January 3, 2022

Sia Live isn’t an official live release from Solstice as such, it’s a special online edition sent out to fans and supporters of the band, recorded over two gigs at the Crauford Arms, Milton Keynes, with one being a ‘secret’ gig on 27th June 2021 and the other at the same venue on 4th September.  It features a run through of the entire Sia album, plus the inclusion of four of their older tracks.

Solstice have never compromised with the devil, they’ve always remained true to their musical beliefs rather than seek out popularity. Often mistakenly perceived as just being a prog band, their music includes references to jazz, folk, new age, even the occasional hint of jazz, and unlike most prog bands, their music doesn’t include layers of swirling synths and keyboards – and they remain one of the few bands who can use violin as a main instrument without making the listener think of Daryl Way playing in Curved Air! 

Sia is also the album which introduced new vocalist Jess Holland, who’s added another dimension to the band’s music and, with all due respect to previous vocalist Emma Brown, Jess’s voice is a thing of beauty, which is evident right the way through, particularly on the album conclusion, the bonus track Long Gone – a track from the album not performed before where, with accompaniment from mainman Andy Glass on acoustic, her performance is simply divine. Andy concludes with ‘nice one guys, beautiful,’ and he’s right, it is.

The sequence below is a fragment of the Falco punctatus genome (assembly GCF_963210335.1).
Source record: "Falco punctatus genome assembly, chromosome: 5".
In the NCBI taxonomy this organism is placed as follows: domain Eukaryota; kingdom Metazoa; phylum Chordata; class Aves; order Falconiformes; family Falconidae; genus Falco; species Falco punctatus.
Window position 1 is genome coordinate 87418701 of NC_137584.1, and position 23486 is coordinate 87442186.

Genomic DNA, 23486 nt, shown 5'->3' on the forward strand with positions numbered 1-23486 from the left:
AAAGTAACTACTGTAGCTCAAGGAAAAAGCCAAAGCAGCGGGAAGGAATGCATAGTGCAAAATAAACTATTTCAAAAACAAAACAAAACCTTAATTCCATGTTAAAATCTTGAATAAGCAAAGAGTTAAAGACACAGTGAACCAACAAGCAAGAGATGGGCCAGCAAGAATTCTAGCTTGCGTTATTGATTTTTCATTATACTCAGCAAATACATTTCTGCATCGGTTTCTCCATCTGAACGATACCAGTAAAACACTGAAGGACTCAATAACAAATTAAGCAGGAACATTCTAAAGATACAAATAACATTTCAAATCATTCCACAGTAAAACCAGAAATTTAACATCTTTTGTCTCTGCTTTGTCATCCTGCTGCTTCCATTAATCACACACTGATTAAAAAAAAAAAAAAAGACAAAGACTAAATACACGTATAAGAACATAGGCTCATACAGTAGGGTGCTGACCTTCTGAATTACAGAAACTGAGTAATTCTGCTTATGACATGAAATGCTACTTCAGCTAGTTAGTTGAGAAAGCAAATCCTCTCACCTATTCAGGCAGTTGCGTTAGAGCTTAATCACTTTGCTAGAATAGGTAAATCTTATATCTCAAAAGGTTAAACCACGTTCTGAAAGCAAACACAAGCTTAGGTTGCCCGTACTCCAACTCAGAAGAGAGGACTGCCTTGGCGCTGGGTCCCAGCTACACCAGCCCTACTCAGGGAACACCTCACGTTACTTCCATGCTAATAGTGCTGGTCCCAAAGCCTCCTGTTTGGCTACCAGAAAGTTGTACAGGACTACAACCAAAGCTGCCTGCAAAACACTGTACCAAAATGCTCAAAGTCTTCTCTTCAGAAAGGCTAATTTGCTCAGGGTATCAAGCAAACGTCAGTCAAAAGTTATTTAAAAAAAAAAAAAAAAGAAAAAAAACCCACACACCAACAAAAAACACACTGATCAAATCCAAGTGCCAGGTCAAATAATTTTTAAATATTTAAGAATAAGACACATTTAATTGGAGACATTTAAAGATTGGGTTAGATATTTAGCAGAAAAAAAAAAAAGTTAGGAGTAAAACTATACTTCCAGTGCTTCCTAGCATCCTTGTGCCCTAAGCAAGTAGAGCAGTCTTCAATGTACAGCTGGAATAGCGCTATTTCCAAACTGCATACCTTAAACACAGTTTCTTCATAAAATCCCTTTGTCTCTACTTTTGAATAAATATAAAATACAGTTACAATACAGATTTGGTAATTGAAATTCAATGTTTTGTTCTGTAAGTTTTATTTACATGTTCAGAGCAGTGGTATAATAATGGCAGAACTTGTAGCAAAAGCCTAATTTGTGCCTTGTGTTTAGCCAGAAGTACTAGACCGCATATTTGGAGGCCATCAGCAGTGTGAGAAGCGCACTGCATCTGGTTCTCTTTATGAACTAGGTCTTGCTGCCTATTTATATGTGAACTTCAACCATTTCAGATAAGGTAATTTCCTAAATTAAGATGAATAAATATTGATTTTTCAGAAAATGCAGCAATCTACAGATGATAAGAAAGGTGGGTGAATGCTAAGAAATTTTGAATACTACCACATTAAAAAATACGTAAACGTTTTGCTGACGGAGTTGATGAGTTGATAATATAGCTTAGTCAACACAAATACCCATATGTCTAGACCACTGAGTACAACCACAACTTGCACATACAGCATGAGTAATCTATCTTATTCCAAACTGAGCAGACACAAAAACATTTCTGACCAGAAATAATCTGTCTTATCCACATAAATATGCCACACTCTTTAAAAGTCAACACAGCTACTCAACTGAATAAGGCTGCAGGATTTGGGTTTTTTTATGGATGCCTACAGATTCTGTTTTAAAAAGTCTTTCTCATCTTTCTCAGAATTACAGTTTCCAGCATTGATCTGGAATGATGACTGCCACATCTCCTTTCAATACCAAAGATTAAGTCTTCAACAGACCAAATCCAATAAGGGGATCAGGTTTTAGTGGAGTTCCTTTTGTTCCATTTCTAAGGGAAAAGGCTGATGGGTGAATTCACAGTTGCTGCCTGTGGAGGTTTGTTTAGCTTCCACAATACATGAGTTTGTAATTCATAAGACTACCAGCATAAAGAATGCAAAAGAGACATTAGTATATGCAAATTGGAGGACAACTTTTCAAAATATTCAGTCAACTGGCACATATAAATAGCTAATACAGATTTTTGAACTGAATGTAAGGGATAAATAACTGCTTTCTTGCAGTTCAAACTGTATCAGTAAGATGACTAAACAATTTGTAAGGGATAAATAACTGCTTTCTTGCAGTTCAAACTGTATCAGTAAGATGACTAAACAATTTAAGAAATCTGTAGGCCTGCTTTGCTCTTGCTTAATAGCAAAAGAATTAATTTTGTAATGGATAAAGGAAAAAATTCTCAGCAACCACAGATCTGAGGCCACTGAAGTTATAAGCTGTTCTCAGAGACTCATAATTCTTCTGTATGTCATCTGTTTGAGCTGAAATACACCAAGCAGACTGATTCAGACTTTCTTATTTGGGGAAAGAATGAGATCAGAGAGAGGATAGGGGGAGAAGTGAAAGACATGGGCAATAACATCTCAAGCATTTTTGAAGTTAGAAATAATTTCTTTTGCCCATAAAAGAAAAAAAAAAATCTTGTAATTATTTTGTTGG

Shout opens the evening’s festivities, and starts off with a gorgeous groove which continues for the next twelve minutes in what is a wonderfully melodic piece of music. From here we get run-throughs of the lovely Love Is Coming, Stand Up and the beautiful Seven Dreams where, as Andy Glass says, ‘it is possible to dance in 7/4 time.’

There are many standout moments on this album, noticeably a version of Find Yourself, from debut album Silent Dance. Andy Glass states the track Guardian, from their New Life album, hasn’t been played ‘live’ for thirty six years, but with violin and bass well to the fore, this is a highlight and it’s a pity it’s not been played for so long. Similarly Cheyenne, also from Silent Dance, is reprised and given a new lease of life on Sia. New Day concludes the set and begins with an acoustic intro before Jess and Andy harmonise beautifully, before Andy tears off some lovely guitar work. It may be his band but he never dominates proceedings, being content to stand back and allow every musician to express themself. And when he plays a solo, there’re no histrionics, with every note played deserving of its place in the song.

They encore with the eleven minute Sacred Run, with its gorgeous harmonies and some delightful guitar and violin interplay, and Andy’s guitar coming as near to rocking out as the band manage! Sia references Solstice’s past but is also very contemporary. All the tracks gel together into a complete whole, and everything which is good about Solstice … the songs, the vocals and  top notch musicianship … can be found on this album.